Grapes of Math

13th September 2019

Cheery Friday Greetings to our Learning How to Learners!

Book of the Week

The Grapes of Math, by Greg Tang. We’ve recently become aware of Greg’s work as a math educator. He came about his calling through a circuitous path—first earning a B.A. and M.A. degrees in Economics from Harvard, and later an M.A. degree in Math Education from New York University. Greg is certified as a middle and high school math teacher. His books, including the Grapes of Math, Math-terpieces, the Best of Times, and many more, are cleverly designed to allow young people to learn and become excited about math, and to learn how to problem-solve in creative ways.  Enjoy!

Science Progresses One Funeral at a Time. 

We’ve had our eye out since 2015 on an important working paper by Pierre Azoulay, professor of management at MIT, and his colleagues. The working paper has finally gone into print in the American Economic Review as “Does Science Advance One Funeral at a Time?” An excellent summary of the study by Colleen Flaherty can be found in Inside Higher Education. Basically, the “funeral” study describes how major stars in a field can come to dominate and lock out any other approaches to that field, no matter how logically suitable those approaches might be.  Azoulay points out that, although he focused on biology, this work is relevant to many fields. As Flaherty notes:

“Following the deaths of star scientists, subfields saw an 8.6 percent increase in articles published by those scientists who had not previously collaborated with the late luminaries. Those papers were disproportionately likely to be highly cited. All effects are compared to control subfields, which are associated with superstars who did not die.

“The effects were more pronounced for those who were previously ‘outsiders’ to the subfields. 

“‘To our surprise, it is not competitors from within a subfield that assume the mantle of leadership, but rather entrants from other fields that step in to fill the void created by a star’s absence,’ the paper says. ‘Importantly, this surge in contributions from outsiders draws upon a different scientific corpus and is disproportionately likely to be highly cited…’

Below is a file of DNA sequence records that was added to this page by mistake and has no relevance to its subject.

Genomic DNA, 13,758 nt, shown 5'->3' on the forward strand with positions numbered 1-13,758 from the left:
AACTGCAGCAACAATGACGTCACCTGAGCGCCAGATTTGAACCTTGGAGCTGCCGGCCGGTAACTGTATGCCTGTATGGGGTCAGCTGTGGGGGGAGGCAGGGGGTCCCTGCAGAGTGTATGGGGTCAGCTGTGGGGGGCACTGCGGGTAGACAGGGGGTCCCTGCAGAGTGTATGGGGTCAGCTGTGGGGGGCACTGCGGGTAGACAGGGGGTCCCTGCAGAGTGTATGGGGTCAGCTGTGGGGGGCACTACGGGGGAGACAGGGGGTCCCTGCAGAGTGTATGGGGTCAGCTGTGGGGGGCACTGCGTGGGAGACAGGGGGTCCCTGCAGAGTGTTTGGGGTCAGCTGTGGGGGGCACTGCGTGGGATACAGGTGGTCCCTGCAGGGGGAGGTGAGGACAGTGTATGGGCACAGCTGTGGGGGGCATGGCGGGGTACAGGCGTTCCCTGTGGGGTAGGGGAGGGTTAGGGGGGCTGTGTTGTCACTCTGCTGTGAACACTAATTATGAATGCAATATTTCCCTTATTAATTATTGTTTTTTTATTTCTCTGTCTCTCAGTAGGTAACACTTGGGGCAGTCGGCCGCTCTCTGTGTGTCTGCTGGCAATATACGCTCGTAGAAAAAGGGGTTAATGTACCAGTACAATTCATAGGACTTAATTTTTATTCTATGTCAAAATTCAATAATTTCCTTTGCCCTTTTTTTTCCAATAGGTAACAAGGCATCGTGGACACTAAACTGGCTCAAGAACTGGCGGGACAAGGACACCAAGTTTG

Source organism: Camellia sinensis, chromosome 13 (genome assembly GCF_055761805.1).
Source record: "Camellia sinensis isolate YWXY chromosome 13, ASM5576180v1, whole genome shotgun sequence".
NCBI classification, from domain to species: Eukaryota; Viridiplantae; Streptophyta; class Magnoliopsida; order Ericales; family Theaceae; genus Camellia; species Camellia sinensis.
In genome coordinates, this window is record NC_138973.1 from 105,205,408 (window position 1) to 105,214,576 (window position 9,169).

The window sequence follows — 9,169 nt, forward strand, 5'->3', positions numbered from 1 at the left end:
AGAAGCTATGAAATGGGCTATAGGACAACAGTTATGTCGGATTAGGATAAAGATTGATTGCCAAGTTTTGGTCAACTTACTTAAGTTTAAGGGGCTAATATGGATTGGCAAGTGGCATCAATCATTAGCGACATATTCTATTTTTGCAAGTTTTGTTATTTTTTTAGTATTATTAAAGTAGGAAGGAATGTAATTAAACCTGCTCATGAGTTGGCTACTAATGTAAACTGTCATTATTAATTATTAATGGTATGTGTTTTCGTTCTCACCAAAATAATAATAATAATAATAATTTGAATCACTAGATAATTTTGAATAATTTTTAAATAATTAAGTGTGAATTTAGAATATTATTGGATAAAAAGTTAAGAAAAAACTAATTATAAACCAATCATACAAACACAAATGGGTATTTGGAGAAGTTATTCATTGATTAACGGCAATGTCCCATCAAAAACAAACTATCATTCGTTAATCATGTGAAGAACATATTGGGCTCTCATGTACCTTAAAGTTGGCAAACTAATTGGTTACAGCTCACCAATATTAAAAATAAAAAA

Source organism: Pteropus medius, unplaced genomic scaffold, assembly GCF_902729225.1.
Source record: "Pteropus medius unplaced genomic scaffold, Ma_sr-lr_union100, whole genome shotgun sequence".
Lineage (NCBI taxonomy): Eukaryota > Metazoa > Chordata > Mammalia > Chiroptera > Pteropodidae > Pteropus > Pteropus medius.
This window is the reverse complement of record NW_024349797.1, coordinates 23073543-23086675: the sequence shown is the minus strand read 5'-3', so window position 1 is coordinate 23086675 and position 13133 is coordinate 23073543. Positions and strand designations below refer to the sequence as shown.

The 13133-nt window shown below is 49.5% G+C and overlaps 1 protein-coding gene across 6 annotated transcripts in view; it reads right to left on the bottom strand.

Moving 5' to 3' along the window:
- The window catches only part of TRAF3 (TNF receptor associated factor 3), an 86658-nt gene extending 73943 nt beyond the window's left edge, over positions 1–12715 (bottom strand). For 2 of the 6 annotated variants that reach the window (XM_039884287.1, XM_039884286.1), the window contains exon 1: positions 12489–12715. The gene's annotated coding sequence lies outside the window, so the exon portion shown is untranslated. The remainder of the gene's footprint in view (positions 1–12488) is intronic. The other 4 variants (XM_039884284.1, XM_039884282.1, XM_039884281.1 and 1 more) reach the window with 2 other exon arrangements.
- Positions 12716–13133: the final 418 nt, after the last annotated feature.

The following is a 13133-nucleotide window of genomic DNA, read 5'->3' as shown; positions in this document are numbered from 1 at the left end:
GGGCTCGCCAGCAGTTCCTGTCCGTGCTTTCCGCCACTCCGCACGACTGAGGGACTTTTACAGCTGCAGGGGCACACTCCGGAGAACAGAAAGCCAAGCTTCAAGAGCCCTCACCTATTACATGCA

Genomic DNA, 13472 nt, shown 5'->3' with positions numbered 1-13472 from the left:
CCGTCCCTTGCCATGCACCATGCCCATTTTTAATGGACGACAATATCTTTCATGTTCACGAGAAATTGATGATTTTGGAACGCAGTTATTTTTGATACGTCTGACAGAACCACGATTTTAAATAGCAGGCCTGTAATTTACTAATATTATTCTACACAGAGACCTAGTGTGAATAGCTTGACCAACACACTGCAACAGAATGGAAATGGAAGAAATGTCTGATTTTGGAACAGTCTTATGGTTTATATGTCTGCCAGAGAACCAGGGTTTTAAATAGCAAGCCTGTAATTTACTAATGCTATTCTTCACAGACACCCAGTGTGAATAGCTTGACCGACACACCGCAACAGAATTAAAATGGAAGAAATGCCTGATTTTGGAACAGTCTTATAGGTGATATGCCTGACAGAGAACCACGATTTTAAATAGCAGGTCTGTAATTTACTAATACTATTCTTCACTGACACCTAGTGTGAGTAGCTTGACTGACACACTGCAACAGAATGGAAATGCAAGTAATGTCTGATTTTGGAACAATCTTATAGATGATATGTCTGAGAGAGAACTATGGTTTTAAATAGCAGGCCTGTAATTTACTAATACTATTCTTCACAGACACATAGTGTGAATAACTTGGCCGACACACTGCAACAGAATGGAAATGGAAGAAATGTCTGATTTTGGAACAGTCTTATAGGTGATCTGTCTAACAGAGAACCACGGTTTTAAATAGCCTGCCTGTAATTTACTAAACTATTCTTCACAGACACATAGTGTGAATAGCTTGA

“Christopher Koivisto, assistant professor in biochemistry and molecular biology at the Medical University of South Carolina, said he thinks there’s ‘a dangerous tendency among scientists to become overly dogmatic within their respective field.’ And when an “outsider makes an observation or conclusion that challenges their dogma, they are reluctant to accept it.

“Too often, he said, editors and chairs of grant review committees yield to the ‘dogmatic experts.’ Scientists should ‘first evaluate the methodology,’ and if that’s ‘sound and sufficient, then we should accept the new data and interpretations that challenge our current state of knowledge.’”

We believe this paper is particularly relevant to the insular approaches sometimes seen in education.

My Childhood Schooling In The Soviet Union Was Better Than My Kids’ In U.S. Public Schools Today

This thoughtful essay by Katya Sedgwick perfectly captures some of the problems in US school systems today. She writes “…I am forever thankful to this country for taking me in and for giving me liberty. Yet when I talk to people in our community about their wishes and anxieties, they always express discontentment with U.S. schools. ‘How is it,’ some ask, ‘that we are all engineers, but our children can’t do basic math?’”

Girls’ comparative advantage in reading can largely explain the gender gap in math-related fields

This fascinating Proceedings of the National Academies of Sciences article by Thomas Breda and Clotilde Napp finds that “Women remain strongly underrepresented in math-related fields. This phenomenon is problematic because it contributes to gender inequalities in the labor market and can reflect a loss of talent. The current state of the art is that students’ abilities are not able to explain gender differences in educational and career choices. Relying on the Programme for International Student Assessment (PISA) data, we show that female students who are good at math are much more likely than male students to be even better in reading. As a consequence, the difference between 15-y-old students’ math and reading abilities, which is likely to be determined by earlier socialization processes, can explain up to 80% of the gender gap in intentions to pursue math-studies and careers.” These findings are right in line with Barb’s New York Times op-ed “Make Your Daughter Practice Math, She’ll Thank You Later,” which some reform educators, mired as they can sadly be in dated approaches with little grounding in broadly replicated science, were quick to criticize. [Hat tip Kelly Papapavlou via Dynamic Ecology.]

That’s all for this week. Have a happy week in Learning How to Learn!

Barb, Terry, and the entire Learning How to Learn team

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